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This is not about Bofors
January 16, 2006
Hansraj Bhardwaj can do it. He can go to any extent!" said a senior Congress leader about his government's law minister.
He was reacting to Bhardwaj's recommending the additional solicitor general not to oppose defreezing of the British bank accounts of Italian businessman Ottavio Quattrocchi, a prime accused in the infamous Bofors case.
The Supreme Court has now said that keeping Quattrocchi's accounts locked is in the interest of the nation.
Congressmen are saying the nation should believe that party president Sonia Gandhi and Prime Minister Manmohan Singh were not aware of Bhardwaj's actions, which are related to a case being investigated by the Central Bureau of Investigation.
They claim that Bhardwaj can indulge in such a misadventure.
In a subtle way, we are also asked to believe that today's Sonia Gandhi has nothing to do with her Italian connections, which flourished some 25 years ago.
Even if one is bored to death reading the stories and 'scoops' related to the Bofors case, what Bhardwaj has done has very few parallels.
His action is worth debating, not for the sake of the Bofors case but for sake of its impact on Sonia's Gandhi's public persona.
Also because none other than an Indian law minister, whose job is to uphold the law and ensure that the law takes its own course, is making a mockery of the law, the judiciary and his responsibilities as law minister.
In one of the Bofors case judgments, Justice Prem Kumar wrote in November 2003 that 'Quattrocchi is holding money in trust for somebody.'
There has not been any other judgment yet countering Justice Kumar's arguments vis-à-vis the money held by Quattrocchi, a man who never cared to subject himself to the laws of India.
Bhardwaj has not taken into confidence CBI Director Vijay Shanker but has depended on a low-level officer who is heading the prosecution division under Shanker.
The law minister has also ignored the two cases pending in Indian courts against Quattrocchi.
But what should be worrisome to Indians is that his actions are not merely related to the Bofors scandal.
They throw light on the internal functioning of this government in which junior ministers take the prime minister for granted and not consult him or keep him in the loop on important matters.
Bhardwaj's action also shows how incurable Congressmen's collective sickness called sycophancy is.
Last December, Bhardwaj sent Additional Solicitor General B Dutta to London to tell the Crown Prosecution Service that the sum of around Rs 210 million lying in two of Quattrocchi's bank accounts are not related to the alleged payoffs in the Bofors deal.
That will lead to a defreezing of the accounts and Quattrocchi -- who is based in Milan, Italy -- will be able to withdraw his money.
The law minister doesn't care Quattrocchi is still wanted by India's apex investigative agency.
"Is Bhardwaj not obstructing justice in a sub judice case? He can be questioned by the court where the Bofors case is still being heard," says a lawyer involved in the case.
Congress spokespersons Abhishek Singhvi and Jayanti Natarajan -- who are also well-known lawyers -- and Prime Minister Singh's Media Advisor Sanjaya Baru want the nation to believe that both Dr Singh and Sonia Gandhi were kept in the dark about Bhardwaj's actions.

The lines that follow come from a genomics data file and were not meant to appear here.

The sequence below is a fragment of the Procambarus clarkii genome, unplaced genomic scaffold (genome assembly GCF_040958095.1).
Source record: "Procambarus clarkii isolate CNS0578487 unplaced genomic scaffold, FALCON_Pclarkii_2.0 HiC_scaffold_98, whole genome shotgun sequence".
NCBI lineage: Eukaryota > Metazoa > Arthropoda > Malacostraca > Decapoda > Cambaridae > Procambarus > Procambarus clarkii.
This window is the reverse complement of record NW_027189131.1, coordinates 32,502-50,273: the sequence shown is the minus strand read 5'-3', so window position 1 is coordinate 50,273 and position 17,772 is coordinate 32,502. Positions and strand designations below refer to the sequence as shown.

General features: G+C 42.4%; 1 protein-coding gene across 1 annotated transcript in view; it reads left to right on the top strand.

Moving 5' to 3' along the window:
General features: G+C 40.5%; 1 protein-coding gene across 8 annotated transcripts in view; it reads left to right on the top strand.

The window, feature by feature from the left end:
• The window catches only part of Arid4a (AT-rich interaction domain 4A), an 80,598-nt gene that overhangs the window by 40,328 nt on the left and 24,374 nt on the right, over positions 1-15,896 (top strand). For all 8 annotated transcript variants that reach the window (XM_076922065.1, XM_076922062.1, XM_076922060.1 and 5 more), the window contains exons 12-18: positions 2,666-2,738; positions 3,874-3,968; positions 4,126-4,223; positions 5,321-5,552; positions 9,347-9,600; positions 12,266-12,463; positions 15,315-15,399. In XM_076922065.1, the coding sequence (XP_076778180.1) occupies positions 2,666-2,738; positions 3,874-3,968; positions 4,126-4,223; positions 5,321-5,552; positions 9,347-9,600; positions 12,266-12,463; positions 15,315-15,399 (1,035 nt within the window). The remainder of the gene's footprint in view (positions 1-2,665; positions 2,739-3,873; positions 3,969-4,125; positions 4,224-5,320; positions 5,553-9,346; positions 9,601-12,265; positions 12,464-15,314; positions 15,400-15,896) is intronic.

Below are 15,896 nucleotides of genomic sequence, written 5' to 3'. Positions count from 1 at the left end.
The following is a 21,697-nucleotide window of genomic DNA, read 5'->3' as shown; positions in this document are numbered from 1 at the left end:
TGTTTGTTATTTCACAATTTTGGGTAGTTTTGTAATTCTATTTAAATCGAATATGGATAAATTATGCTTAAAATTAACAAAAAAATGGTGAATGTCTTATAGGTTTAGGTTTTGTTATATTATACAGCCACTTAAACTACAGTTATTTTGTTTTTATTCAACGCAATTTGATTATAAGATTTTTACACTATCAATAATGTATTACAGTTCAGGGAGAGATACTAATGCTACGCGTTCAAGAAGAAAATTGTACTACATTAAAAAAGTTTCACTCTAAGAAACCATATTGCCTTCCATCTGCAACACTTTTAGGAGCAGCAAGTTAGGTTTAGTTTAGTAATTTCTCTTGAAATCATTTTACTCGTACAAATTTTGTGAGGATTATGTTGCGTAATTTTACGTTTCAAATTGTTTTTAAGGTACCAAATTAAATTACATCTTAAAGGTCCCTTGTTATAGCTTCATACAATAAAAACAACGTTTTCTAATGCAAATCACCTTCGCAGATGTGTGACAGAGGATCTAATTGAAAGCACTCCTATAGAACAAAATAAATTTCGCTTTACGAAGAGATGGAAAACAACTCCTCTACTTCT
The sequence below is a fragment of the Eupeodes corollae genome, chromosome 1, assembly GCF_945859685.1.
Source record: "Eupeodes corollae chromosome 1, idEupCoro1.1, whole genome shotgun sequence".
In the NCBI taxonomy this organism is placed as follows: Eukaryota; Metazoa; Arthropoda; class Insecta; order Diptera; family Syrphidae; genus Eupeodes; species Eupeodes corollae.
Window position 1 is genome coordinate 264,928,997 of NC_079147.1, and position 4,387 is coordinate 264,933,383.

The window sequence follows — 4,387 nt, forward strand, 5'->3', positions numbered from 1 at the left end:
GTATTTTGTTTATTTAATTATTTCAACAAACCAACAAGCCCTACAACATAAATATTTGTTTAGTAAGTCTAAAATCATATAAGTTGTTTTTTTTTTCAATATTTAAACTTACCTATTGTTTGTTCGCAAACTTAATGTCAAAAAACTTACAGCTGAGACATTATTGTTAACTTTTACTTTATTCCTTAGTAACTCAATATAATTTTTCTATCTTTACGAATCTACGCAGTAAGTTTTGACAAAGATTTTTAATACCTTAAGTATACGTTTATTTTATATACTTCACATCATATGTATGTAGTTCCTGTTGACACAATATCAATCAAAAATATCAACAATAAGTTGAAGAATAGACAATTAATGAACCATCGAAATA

Although common sense prompts otherwise, for the sake of their credibility, let us believe them for a moment.
Then, the question arises, why did Bhardwaj take up Quattrocchi's case? Does he know him?
Bhardwaj is a self-confessed friend of the Hinduja brothers, who were accused and later acquitted in the Bofors case. There is no evidence yet of the law minister's direct connections whatsoever with Quattrocchi, and there is much less information on the Hindujas' and Quattrocchi's connections.
Some Congressmen are also putting a spin on the incident to 'explain' Bhardwaj's misadventures.
One, he was trying to 'please' Sonia Gandhi because Quattrocchi was her family friend two decades ago.
Two, in May 2005, Bhardwaj handled the Hindujas' case in a similar fashion and nothing happened. The media didn't take it up. Even then, the law ministry briefed the lawyers contrary to the CBI's known stand -- given to the same court in an affidavit.
Since the nation didn't protest, this might have emboldened Bhardwaj to 'help' Quattrocchi.
Technically speaking, Bhardwaj has taken the decision to bail out Quattrocchi on the basis of the same judgment of May 2005 in the Hindujas' case.
The judgment stands challenged in two public interest litigations in the Supreme Court because it is alleged to be 'non-maintainable'.
What is even more astonishing is Bhardwaj's sympathy for Quattrocchi -- in front of television cameras.
It is wrong to freeze somebody's accounts without proof, he said when the newly launched news channel CNN-IBN exposed his actions.
Incidentally, Bhardwaj's statement came just 10 minutes after attending a Cabinet meeting chaired by Prime Minister Singh.
Let us go back to the question: Just why did Bhardwaj's heart bleed for Quattrocchi's money -- which has been frozen forthe last three years -- and not for those millions of Indians who are languishing in Indian jails for years?
Off the record, a Congressman claimed Bhardwaj, whose term in the Rajya Sabha will end soon, might have been seeking his re-selection from the Upper House of Parliament by doing a good turn to the Gandhi family. He might have thought it may 'please' Sonia Gandhi.
Of course, this is conjecture, not a fact.
But, the unanswered part of the story is: Why should Sonia Gandhi be seen to be 'pleased' at all if her government helps her 'former' family friend Quattrocchi?
Sonia Gandhi would score better if she were seen to be helping the CBI in bringing Quattrocchi to India.